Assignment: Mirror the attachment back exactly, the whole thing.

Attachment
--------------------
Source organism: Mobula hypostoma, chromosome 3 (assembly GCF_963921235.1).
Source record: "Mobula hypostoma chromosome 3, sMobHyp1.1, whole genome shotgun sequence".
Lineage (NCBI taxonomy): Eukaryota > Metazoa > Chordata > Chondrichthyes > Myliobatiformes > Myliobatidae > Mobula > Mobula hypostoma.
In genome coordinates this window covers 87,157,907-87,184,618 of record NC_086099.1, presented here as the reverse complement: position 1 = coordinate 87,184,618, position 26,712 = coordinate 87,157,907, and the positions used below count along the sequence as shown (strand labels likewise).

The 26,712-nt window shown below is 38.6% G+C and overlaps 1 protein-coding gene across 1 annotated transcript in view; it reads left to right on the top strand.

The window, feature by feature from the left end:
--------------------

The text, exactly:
Source organism: Mobula hypostoma, chromosome 3 (assembly GCF_963921235.1).
Source record: "Mobula hypostoma chromosome 3, sMobHyp1.1, whole genome shotgun sequence".
Lineage (NCBI taxonomy): Eukaryota > Metazoa > Chordata > Chondrichthyes > Myliobatiformes > Myliobatidae > Mobula > Mobula hypostoma.
In genome coordinates this window covers 87,157,907-87,184,618 of record NC_086099.1, presented here as the reverse complement: position 1 = coordinate 87,184,618, position 26,712 = coordinate 87,157,907, and the positions used below count along the sequence as shown (strand labels likewise).

The 26,712-nt window shown below is 38.6% G+C and overlaps 1 protein-coding gene across 1 annotated transcript in view; it reads left to right on the top strand.

The window, feature by feature from the left end: